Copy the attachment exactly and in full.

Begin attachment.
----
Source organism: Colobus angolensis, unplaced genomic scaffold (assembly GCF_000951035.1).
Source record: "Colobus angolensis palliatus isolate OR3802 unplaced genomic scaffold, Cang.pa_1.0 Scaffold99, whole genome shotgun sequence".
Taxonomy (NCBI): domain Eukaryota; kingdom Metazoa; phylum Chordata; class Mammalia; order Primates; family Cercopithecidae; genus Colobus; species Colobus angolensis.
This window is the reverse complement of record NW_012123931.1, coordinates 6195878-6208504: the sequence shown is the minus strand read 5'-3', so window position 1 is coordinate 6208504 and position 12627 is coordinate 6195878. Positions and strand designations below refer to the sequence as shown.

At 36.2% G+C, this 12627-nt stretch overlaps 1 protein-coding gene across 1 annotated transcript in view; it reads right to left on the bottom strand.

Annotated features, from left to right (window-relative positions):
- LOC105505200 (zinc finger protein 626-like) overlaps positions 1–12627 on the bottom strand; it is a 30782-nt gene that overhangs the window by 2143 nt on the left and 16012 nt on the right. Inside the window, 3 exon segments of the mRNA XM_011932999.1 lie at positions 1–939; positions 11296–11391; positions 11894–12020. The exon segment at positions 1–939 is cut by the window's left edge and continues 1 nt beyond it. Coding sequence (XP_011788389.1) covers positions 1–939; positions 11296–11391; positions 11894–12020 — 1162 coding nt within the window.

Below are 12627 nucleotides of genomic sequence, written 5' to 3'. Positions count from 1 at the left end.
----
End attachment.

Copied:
Source organism: Colobus angolensis, unplaced genomic scaffold (assembly GCF_000951035.1).
Source record: "Colobus angolensis palliatus isolate OR3802 unplaced genomic scaffold, Cang.pa_1.0 Scaffold99, whole genome shotgun sequence".
Taxonomy (NCBI): domain Eukaryota; kingdom Metazoa; phylum Chordata; class Mammalia; order Primates; family Cercopithecidae; genus Colobus; species Colobus angolensis.
This window is the reverse complement of record NW_012123931.1, coordinates 6195878-6208504: the sequence shown is the minus strand read 5'-3', so window position 1 is coordinate 6208504 and position 12627 is coordinate 6195878. Positions and strand designations below refer to the sequence as shown.

At 36.2% G+C, this 12627-nt stretch overlaps 1 protein-coding gene across 1 annotated transcript in view; it reads right to left on the bottom strand.

Annotated features, from left to right (window-relative positions):
- LOC105505200 (zinc finger protein 626-like) overlaps positions 1–12627 on the bottom strand; it is a 30782-nt gene that overhangs the window by 2143 nt on the left and 16012 nt on the right. Inside the window, 3 exon segments of the mRNA XM_011932999.1 lie at positions 1–939; positions 11296–11391; positions 11894–12020. The exon segment at positions 1–939 is cut by the window's left edge and continues 1 nt beyond it. Coding sequence (XP_011788389.1) covers positions 1–939; positions 11296–11391; positions 11894–12020 — 1162 coding nt within the window.

Below are 12627 nucleotides of genomic sequence, written 5' to 3'. Positions count from 1 at the left end.